Three Important Things Non-Programmers Should Know About Programming

June 12, 2018 6:04 pm

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What are the three most important things non-programmers should know about programming? originally appeared on Quora: the place to gain and share knowledge, empowering people to learn from others and better understand the world.

Answer by Ken Mazaika, CTO & Co-founder at, on Quora:

Early in my web development career I realized that there were three things that were critical for every non-programmer to know before interacting with programmers in a professional setting.

My experience building a single feature with a non-technical product manager taught me these lessons almost immediately.

Let me explain…

I was working with Colin, a non-technical product manager who was responsible for driving the direction of the product and working with my team, the development team, to implement features for our product.

As a developer, Colin was great to work with. The feature requests he created were always really well thought out. He always had all the edge cases accounted for and he drew detailed wireframes, diagrams of what the expected behavior of the feature should look like.

But then, all of a sudden, Colin had a feature request for our team that caused a major problem for our entire development team!

Colin gave our team a wireframe diagram of our application that had an additional checkbox that would allow a user to store their credit card information on the platform.

The feature request seemed simple enough, but because of laws and regulations about credit card information (specifically PCI compliance laws), storage of credit card information is something that is highly complex and regulated.

Despite seeming simple, supporting this one feature in our application would require a complete rewrite of our code.

I brought this issue up to Colin and at first he didn’t get it. “All I’m asking for is a simple checkbox, it can’t be that difficult to add”, he said. I explained that adding the checkbox would be super easy, but making the checkbox do what it claimed would be the difficult part.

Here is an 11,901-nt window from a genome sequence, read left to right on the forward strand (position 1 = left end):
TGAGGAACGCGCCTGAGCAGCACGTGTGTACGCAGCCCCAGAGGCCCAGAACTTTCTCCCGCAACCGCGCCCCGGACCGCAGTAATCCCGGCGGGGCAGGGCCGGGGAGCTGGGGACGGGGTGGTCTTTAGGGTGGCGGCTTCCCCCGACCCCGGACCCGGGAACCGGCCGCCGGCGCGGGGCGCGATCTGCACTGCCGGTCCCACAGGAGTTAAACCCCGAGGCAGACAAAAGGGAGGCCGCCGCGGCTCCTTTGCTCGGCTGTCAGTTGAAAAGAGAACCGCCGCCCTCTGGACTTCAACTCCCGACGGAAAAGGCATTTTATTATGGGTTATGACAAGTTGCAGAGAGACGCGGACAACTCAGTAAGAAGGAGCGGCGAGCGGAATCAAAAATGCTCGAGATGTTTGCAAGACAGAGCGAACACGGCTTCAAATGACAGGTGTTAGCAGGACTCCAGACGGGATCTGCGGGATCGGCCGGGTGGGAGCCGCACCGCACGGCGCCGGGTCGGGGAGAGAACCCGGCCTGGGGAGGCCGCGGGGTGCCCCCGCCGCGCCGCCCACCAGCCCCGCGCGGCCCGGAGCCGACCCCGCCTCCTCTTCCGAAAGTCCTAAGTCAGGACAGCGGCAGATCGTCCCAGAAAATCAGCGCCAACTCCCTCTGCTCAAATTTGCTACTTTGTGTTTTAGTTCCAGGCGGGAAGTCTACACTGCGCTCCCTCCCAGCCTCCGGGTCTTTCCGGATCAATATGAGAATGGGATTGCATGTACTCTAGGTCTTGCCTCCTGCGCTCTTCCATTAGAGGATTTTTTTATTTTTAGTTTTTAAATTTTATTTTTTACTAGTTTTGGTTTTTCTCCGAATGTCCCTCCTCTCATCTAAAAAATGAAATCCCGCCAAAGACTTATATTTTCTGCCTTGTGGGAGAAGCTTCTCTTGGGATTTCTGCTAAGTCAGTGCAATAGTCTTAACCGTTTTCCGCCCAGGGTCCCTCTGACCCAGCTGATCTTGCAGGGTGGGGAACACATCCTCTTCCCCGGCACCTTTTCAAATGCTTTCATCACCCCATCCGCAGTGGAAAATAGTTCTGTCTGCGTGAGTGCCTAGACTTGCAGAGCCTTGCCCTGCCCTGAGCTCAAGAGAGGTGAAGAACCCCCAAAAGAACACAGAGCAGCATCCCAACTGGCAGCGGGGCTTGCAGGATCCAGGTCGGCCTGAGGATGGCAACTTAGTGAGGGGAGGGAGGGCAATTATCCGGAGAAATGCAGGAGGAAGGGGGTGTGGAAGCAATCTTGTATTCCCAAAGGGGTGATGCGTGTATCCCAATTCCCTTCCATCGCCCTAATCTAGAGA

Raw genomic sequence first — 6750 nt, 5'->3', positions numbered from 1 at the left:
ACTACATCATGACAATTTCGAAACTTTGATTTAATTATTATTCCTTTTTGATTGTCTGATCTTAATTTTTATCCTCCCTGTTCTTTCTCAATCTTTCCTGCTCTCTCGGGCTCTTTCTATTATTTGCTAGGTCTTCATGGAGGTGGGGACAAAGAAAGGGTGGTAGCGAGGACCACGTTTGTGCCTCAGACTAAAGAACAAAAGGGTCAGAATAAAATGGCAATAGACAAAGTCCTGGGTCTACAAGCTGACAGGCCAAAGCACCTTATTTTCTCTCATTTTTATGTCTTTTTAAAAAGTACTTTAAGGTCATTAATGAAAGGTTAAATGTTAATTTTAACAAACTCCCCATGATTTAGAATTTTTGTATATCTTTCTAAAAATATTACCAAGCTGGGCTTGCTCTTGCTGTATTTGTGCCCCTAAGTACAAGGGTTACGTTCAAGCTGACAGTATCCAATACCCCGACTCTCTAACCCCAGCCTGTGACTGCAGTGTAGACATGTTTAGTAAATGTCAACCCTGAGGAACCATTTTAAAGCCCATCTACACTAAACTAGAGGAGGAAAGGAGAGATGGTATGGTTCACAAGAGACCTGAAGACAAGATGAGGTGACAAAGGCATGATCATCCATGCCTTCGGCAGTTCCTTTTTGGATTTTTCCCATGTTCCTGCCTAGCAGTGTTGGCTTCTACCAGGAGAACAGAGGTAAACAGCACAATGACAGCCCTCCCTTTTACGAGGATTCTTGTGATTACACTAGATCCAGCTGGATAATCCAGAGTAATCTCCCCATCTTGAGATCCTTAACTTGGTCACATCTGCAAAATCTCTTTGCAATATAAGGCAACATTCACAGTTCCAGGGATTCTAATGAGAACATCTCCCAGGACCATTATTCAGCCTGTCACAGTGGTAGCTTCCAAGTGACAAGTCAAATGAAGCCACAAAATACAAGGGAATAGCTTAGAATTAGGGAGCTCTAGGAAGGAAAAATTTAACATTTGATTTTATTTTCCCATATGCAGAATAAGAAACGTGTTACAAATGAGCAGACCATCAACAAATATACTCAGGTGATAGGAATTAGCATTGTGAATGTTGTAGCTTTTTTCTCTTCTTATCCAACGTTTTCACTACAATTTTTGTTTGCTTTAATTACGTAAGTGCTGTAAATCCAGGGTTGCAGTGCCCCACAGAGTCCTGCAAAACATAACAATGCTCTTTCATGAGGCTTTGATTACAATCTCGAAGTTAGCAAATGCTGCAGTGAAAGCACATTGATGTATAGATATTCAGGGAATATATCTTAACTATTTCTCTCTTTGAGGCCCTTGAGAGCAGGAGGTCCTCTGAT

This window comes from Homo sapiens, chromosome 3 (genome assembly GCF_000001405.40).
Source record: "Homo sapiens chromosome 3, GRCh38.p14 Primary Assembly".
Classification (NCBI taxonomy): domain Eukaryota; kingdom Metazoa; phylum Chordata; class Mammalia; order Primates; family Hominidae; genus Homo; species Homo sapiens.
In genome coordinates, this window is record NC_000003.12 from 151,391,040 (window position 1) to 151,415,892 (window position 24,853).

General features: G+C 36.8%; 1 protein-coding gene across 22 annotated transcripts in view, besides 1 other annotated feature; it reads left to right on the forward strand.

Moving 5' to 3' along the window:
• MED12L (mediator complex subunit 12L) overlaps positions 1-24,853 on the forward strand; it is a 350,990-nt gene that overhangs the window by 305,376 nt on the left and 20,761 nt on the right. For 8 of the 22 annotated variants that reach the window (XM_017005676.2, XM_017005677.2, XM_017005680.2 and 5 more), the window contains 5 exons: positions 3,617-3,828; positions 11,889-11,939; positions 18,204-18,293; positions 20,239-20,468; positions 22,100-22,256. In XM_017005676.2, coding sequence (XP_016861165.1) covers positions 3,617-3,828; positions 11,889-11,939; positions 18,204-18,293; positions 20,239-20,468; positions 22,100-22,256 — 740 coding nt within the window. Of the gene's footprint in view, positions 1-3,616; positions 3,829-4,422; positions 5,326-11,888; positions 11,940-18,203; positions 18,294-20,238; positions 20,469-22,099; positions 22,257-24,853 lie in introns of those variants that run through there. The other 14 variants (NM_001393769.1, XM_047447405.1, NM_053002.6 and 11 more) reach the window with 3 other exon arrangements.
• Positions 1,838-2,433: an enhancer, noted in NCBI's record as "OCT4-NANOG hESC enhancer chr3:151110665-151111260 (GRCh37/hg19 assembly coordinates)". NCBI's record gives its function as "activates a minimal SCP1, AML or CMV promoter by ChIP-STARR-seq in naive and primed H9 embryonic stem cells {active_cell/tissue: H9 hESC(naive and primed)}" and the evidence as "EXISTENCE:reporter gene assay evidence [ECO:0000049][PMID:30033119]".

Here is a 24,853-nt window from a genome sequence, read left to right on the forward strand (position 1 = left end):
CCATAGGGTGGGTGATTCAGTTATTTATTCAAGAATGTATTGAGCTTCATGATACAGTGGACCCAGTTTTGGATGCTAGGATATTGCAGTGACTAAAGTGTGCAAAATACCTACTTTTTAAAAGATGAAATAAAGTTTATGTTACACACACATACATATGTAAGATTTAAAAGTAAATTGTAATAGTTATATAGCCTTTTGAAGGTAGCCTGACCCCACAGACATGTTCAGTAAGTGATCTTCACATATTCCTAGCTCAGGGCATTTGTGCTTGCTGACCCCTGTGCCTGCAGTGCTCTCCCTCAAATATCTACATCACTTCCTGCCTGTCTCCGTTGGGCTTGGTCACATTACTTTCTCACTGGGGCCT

Colin then did something that proved that he was the type of product manager who got things done.He explained, “Let me explain why I wanted to include the ability to allow a user to save their payment information…” and then Colin explained that after making a certain type of purchase, it was very common for users to make a related purchase shortly after.

Together we realized there was a solution where we could prompt the user to purchase both items at the same time, instead of worrying about storing the payment information. This was a solution that would give Colin everything he wanted and be ten times easier to implement for our team.

Together with Colin, we implemented this solution. This experience taught me that there are only three things that non-programmers need to focus on when working together with other developers.

They’re also easy lessons to learn…

1. Communicate the technical details to developers quickly and efficiently.

There is no more effective way to explain functionality of an application than showing a developer wireframes of proposed changes.

2. Things can appear to be easier to implement than they actually are.

Be open to the idea that things that seem like they should be really easy can be much more difficult to implement in practice.

3. Provide context about why you think things are important.

Explain the why behind the thoughts you have in situations where you’re getting pushback from developers — if you do this you’ll find yourself working together with them to solve problems.

Remember that you are have the same end goal as the developers you’re working with — to provide the best experience possible or the application you’re building.

Follow these steps and the developers you’re working with can focus their energy on being the best developer they can be. And if you’re a developer you can focus on the 29 Behaviors That Will Make You An Unstoppable Programmer.

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